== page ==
FIGURE 2 is the acoustic image of a single high power LED from which most of the lens above the die has been ground away to permit a less distorted acoustic view of the die and the die substrate. There is still some distortion caused by the remaining lens material; the die is actually rectangular, for example. But the critical depth – the interface between the lens and the die substrate – is clearly visible. In the color map used here, red indicates the very high reflection from a gap-type defect or delam- ination, in this case the interface between a solid (the lens) and the air in the gap. Like the red regions in Fig. 1, this delamination reflects nearly 100% of the ultra- sound. What this image reveals, then, is that the lens is separated from the substrate by a gap. In itself, this delamination is relatively unimportant as a blocker of heat, because it lies beside and not below the die. But gaps such as this one tend to grow when exposed to thermal cycling; if this gap grows, it is likely to expand under the die and block significant heat. It if grows large enough, it can cause the die to overheat and fail.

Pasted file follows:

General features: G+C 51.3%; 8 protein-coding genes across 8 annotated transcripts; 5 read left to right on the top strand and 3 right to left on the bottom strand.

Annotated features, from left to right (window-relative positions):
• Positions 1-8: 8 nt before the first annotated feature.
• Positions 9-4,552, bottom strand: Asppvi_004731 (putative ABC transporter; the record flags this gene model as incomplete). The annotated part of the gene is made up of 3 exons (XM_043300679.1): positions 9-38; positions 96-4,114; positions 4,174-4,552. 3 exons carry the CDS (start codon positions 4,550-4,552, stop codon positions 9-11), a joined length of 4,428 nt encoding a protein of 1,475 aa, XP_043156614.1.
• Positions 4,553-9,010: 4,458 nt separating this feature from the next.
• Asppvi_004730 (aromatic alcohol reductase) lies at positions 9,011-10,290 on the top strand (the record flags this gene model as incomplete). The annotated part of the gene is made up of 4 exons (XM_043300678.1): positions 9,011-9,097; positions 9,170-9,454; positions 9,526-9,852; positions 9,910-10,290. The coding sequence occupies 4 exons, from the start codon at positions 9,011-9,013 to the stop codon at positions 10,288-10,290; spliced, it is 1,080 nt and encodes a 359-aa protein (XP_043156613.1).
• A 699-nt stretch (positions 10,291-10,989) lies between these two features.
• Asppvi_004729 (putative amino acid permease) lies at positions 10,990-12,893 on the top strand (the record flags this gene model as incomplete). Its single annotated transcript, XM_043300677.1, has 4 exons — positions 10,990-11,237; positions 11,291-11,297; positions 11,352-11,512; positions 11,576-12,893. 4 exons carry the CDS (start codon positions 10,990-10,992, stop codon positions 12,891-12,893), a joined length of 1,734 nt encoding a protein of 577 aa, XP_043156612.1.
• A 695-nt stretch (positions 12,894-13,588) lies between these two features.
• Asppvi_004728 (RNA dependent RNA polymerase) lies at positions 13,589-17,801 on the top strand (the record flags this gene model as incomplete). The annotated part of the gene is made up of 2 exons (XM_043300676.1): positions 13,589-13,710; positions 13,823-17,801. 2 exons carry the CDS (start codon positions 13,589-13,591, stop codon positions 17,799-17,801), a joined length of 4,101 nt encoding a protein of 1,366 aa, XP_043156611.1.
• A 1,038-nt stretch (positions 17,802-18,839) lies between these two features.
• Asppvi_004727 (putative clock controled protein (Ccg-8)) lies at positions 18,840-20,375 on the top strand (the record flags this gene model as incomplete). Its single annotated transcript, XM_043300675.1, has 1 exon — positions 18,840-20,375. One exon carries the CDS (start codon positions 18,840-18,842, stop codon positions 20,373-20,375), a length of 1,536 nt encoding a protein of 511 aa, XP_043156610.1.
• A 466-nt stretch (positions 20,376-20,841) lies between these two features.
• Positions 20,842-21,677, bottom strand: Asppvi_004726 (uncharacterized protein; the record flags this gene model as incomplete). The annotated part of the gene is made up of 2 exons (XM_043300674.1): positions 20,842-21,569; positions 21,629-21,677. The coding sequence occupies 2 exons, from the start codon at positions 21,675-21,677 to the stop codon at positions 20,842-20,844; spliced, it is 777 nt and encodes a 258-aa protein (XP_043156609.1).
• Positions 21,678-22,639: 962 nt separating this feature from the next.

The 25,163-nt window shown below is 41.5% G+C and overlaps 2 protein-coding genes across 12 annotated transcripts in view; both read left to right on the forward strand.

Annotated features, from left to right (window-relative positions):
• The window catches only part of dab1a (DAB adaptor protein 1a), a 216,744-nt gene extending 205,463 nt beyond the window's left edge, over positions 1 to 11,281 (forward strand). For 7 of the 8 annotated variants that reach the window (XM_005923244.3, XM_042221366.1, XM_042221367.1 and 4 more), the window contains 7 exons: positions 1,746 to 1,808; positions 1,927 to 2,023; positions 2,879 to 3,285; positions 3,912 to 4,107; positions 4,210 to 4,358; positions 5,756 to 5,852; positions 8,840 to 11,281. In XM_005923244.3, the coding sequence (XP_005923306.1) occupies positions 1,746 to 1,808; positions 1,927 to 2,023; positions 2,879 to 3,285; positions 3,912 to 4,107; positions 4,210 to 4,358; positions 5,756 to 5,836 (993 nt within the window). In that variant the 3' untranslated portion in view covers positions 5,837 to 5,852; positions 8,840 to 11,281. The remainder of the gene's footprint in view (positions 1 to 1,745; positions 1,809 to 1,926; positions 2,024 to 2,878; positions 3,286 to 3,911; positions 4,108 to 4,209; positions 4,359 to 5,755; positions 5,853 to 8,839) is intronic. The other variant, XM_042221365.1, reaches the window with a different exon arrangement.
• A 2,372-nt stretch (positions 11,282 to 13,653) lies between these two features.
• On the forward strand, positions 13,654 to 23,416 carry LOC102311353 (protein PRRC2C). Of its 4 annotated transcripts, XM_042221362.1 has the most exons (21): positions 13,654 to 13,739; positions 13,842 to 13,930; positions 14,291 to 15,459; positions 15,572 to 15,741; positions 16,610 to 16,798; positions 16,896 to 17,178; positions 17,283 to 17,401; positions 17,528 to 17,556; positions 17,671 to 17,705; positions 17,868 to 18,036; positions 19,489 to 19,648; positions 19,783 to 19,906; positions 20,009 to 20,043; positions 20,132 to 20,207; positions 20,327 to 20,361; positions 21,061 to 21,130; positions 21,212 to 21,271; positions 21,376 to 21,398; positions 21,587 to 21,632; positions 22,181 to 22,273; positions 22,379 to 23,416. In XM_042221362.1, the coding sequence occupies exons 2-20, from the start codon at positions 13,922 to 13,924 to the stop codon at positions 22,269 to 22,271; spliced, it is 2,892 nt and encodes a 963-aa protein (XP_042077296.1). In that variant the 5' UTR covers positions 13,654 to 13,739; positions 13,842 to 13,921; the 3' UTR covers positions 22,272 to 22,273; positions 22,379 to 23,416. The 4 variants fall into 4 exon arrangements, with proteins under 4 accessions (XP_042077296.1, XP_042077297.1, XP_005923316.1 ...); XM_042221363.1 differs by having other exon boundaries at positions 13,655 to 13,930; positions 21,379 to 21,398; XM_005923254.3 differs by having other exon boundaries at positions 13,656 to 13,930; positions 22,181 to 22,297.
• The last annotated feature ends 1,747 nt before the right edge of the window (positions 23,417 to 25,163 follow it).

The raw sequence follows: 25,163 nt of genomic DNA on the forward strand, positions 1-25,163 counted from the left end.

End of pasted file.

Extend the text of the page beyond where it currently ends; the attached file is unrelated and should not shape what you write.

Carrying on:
Both high power and mid power LEDs are also imaged acoustically in wafer form in order to find widespread defects as early as possible. FIGURE 3 shows one depth in one region of an HB-LED wafer. The circular or oval white areas formed as follows: at one point in the placing of layers on the wafer, small elongate structures broke free and moved away from their original positions. When the next layer was put down, these structures prevented some points on the layer from reaching the intended depth and thus caused a rounded air-filled void to form. The void is white where there is an interface between the air and the solid layer above. During later handling, smaller particles moved around in the free space of the void until they became trapped under the lower “ceiling” near the edge of the void. These particles form a broken ring around the particle that created the void. They are dark because the interface is between the solid “ceiling” and the solid particle.